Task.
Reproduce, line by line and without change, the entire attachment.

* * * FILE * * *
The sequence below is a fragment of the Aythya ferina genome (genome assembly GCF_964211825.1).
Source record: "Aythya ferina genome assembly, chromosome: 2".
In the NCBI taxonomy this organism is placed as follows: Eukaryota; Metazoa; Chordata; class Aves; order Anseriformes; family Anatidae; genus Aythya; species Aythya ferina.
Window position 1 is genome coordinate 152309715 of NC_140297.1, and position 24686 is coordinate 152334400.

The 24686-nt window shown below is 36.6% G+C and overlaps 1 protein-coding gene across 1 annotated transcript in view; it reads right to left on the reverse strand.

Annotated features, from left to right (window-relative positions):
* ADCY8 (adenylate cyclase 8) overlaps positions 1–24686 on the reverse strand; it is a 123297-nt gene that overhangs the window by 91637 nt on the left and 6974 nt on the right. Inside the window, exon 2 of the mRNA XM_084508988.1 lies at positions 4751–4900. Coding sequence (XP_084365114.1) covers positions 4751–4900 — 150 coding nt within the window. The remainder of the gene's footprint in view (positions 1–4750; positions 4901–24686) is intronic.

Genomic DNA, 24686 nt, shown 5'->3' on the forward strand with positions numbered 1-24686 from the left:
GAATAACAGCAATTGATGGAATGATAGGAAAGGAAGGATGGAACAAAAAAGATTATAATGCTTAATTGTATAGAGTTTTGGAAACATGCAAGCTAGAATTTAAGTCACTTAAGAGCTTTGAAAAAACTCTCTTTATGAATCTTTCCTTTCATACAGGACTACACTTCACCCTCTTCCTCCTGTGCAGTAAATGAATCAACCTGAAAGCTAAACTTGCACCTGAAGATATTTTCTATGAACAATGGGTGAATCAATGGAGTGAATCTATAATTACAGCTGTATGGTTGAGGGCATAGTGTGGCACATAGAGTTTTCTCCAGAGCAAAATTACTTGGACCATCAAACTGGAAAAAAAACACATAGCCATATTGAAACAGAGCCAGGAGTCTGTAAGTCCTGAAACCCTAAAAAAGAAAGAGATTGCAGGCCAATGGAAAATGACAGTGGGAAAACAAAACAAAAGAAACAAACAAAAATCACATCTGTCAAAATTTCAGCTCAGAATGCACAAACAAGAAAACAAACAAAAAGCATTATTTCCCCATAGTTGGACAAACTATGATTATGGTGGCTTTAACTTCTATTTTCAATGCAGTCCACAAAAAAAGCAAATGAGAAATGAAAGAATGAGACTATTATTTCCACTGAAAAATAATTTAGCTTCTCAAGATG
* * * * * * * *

The sequence below is a fragment of the Aythya ferina genome (genome assembly GCF_964211825.1).
Source record: "Aythya ferina genome assembly, chromosome: 2".
In the NCBI taxonomy this organism is placed as follows: Eukaryota; Metazoa; Chordata; class Aves; order Anseriformes; family Anatidae; genus Aythya; species Aythya ferina.
Window position 1 is genome coordinate 152309715 of NC_140297.1, and position 24686 is coordinate 152334400.

The 24686-nt window shown below is 36.6% G+C and overlaps 1 protein-coding gene across 1 annotated transcript in view; it reads right to left on the reverse strand.

Annotated features, from left to right (window-relative positions):
* ADCY8 (adenylate cyclase 8) overlaps positions 1–24686 on the reverse strand; it is a 123297-nt gene that overhangs the window by 91637 nt on the left and 6974 nt on the right. Inside the window, exon 2 of the mRNA XM_084508988.1 lies at positions 4751–4900. Coding sequence (XP_084365114.1) covers positions 4751–4900 — 150 coding nt within the window. The remainder of the gene's footprint in view (positions 1–4750; positions 4901–24686) is intronic.

Genomic DNA, 24686 nt, shown 5'->3' on the forward strand with positions numbered 1-24686 from the left:
GAATAACAGCAATTGATGGAATGATAGGAAAGGAAGGATGGAACAAAAAAGATTATAATGCTTAATTGTATAGAGTTTTGGAAACATGCAAGCTAGAATTTAAGTCACTTAAGAGCTTTGAAAAAACTCTCTTTATGAATCTTTCCTTTCATACAGGACTACACTTCACCCTCTTCCTCCTGTGCAGTAAATGAATCAACCTGAAAGCTAAACTTGCACCTGAAGATATTTTCTATGAACAATGGGTGAATCAATGGAGTGAATCTATAATTACAGCTGTATGGTTGAGGGCATAGTGTGGCACATAGAGTTTTCTCCAGAGCAAAATTACTTGGACCATCAAACTGGAAAAAAAACACATAGCCATATTGAAACAGAGCCAGGAGTCTGTAAGTCCTGAAACCCTAAAAAAGAAAGAGATTGCAGGCCAATGGAAAATGACAGTGGGAAAACAAAACAAAAGAAACAAACAAAAATCACATCTGTCAAAATTTCAGCTCAGAATGCACAAACAAGAAAACAAACAAAAAGCATTATTTCCCCATAGTTGGACAAACTATGATTATGGTGGCTTTAACTTCTATTTTCAATGCAGTCCACAAAAAAAGCAAATGAGAAATGAAAGAATGAGACTATTATTTCCACTGAAAAATAATTTAGCTTCTCAAGATG